“So what is this light He’s talking about?” Tobias asked.
“He’s referring to Himself,” Joseph answered as the thought suddenly came to him. “I’ve heard Him say, ‘I am the light of the world.’”
“What does that mean?” Simon the Bethlehemite asked. “How can He be light?”
In response to these questions, Joseph turned to look at the scholar.
“Well, let’s think about what He’s said,” Nicodemas began. “Jesus claims to have come from God. He has also claimed that all of His words are from God.”
“So Jesus is light because He has come to reveal God’s words to us?” Joseph asked.
After thinking for a moment, Nicodemas responded, “It may be more than that. Not only did He say that He spoke only the Father’s words, but He also said that He is here to do the works of the Father. I think that when Jesus says He is the light of the world, He is saying that He came to reveal not just God’s words, but God Himself.”
“So walking in the light must mean living our lives trusting in all that Jesus reveals to us about God,” Elias thought out loud.
“Yes,” agreed the scholar.
“So if Jesus is the light,” Tobias felt prompted to ask again, “what is the darkness?”
“Everything that is not Him,” Nicodemas answered. They all had to think about that for a moment.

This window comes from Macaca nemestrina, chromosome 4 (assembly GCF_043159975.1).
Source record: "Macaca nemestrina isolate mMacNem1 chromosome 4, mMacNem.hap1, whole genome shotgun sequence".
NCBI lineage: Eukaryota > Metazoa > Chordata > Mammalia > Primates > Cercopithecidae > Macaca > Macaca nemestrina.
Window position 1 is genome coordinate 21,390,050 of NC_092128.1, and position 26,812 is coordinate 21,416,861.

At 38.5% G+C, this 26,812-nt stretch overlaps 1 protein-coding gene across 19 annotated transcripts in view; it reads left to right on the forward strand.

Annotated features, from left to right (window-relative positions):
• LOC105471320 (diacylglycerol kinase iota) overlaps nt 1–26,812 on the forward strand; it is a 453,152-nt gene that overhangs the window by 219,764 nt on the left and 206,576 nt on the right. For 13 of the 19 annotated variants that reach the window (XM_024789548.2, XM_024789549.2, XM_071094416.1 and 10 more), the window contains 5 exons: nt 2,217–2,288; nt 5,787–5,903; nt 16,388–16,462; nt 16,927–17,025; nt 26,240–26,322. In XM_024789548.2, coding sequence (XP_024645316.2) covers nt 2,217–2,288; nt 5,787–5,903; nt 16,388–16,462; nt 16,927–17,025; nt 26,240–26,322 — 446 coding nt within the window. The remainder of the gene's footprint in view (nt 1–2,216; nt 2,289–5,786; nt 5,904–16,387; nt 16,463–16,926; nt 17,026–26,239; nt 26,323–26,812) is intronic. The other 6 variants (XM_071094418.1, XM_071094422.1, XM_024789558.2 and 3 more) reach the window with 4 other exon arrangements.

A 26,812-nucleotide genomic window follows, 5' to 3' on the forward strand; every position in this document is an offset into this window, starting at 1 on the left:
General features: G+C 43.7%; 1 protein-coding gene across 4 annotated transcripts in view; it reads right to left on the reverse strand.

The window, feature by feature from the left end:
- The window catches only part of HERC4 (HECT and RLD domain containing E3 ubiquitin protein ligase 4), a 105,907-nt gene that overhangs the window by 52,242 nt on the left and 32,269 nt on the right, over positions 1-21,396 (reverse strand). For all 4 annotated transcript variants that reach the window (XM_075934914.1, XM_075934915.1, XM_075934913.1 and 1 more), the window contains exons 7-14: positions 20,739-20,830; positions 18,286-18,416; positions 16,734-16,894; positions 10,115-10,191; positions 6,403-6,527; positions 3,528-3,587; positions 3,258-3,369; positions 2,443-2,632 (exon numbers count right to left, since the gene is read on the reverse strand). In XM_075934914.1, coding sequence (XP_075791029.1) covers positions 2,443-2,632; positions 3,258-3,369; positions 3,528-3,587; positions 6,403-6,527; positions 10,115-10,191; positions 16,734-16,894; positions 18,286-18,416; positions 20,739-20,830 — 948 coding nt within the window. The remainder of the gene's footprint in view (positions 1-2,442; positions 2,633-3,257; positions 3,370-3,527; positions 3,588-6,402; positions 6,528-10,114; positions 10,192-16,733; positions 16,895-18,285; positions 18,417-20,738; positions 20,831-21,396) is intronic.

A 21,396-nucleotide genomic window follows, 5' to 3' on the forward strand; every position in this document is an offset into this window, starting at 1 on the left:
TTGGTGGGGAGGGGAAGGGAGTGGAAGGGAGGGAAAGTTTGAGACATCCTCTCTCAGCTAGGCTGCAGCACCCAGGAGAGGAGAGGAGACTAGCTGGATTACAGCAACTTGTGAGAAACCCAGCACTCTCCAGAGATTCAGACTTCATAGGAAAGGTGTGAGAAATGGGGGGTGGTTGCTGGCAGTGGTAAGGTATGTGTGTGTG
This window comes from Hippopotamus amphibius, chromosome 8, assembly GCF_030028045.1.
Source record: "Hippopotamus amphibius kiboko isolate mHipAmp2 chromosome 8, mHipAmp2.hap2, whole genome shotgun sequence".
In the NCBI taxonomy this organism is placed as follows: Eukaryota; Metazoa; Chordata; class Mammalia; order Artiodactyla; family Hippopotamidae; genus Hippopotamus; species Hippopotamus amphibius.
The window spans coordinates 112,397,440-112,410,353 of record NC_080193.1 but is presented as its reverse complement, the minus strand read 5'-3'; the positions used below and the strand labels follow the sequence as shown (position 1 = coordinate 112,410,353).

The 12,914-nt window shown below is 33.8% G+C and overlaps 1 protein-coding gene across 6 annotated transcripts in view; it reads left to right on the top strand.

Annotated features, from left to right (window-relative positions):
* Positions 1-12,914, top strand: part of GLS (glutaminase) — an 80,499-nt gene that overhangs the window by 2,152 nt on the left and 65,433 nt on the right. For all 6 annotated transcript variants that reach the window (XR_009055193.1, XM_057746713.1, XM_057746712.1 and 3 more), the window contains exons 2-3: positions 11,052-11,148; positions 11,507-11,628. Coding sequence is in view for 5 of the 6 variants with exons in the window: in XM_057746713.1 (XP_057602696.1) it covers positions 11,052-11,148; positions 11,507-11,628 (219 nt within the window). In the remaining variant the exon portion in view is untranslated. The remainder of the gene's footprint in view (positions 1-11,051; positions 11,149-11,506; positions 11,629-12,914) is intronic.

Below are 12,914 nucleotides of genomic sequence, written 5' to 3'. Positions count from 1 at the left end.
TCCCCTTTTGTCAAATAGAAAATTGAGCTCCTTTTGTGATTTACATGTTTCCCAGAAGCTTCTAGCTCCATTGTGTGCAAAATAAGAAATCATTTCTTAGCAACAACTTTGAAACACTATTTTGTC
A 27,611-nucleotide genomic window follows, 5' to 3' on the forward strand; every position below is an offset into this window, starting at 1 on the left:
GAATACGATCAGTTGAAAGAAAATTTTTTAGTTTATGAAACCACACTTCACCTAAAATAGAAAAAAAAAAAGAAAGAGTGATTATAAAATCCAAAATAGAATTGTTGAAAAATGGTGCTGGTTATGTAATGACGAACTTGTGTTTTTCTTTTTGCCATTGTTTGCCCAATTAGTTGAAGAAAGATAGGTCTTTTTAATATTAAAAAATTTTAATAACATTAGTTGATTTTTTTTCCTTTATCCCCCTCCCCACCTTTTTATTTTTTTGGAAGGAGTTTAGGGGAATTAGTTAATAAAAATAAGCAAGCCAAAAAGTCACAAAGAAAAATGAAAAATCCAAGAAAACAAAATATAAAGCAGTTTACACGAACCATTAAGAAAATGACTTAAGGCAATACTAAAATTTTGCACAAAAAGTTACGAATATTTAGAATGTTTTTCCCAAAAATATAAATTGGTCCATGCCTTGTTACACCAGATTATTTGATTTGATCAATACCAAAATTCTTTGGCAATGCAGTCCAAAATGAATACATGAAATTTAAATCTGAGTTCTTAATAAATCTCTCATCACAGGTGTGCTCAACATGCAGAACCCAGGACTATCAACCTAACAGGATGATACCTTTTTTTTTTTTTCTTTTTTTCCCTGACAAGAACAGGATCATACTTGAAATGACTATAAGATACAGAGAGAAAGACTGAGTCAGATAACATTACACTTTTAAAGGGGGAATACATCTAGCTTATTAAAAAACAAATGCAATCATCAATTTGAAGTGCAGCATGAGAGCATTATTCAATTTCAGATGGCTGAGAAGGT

“There’s a lot of people in darkness,” Tobias concluded.
“If the Messiah has truly come to us,” Simon asked, “then why hasn’t everyone believed in Him?”
“That is actually prophesied about,” Nicodemas said as he searched through his notes on the table in front of him. “I wrote down these quotes from Isaiah. ‘Lord, who has believed our report? And to whom has the arm of the Lord been revealed?’ And in another place the prophet says, ‘He has blinded their eyes and He hardened their heart, lest they see with their eyes and perceive with their heart and be converted, and I heal them.’
“So you see,” Nicodemas continued, “many are unwilling to believe, and God has hidden His light from them.”
“Well, we aren’t blind are we?” Matthan asked, looking at the other religious leaders in the room. “I mean, we see what the Teacher’s saying, right?” All the others slowly nodded their heads in agreement. All eyes turned to the older scholar.
“What about you, Nicodemas?” Joseph asked. “Do you think Jesus is the Messiah?”
The scholar was thoughtful for several long moments. Finally, looking at his friends, he said, “It is one thing to accept that Jesus is the Messiah. It is another to confess that conviction publicly. Are each of you ready to declare yourselves to be followers of the Nazarene?”
The others were stunned at the question.
“NICODEMAS, WHAT ARE YOU THINKING?”
“HAVE YOU LOST YOUR MIND?”
“YOU KNOW WE CAN’T DO THAT!”
“THEY’LL KICK US OUT OF THE SYNAGOGUES IF WE DO!”
“WE’D BE THROWING AWAY OUR CAREERS…AND OUR FUTURES!”
The old scholar smiled at the others.
“Don’t fool yourselves, my friends,” Nicodemas responded. “We have seen the light, but we are still standing in the darkness.”
“What do you mean?” Simon asked, a little offended.
“To say we believe in Him while remaining unwilling to follow Him is not walking in the light. It’s looking at the light while hiding in the darkness. What we believe about Jesus has no meaning until our faith motivates us to take a stand for Him.”
By Alan W. Harris
(Inspired by John 12: 33-43)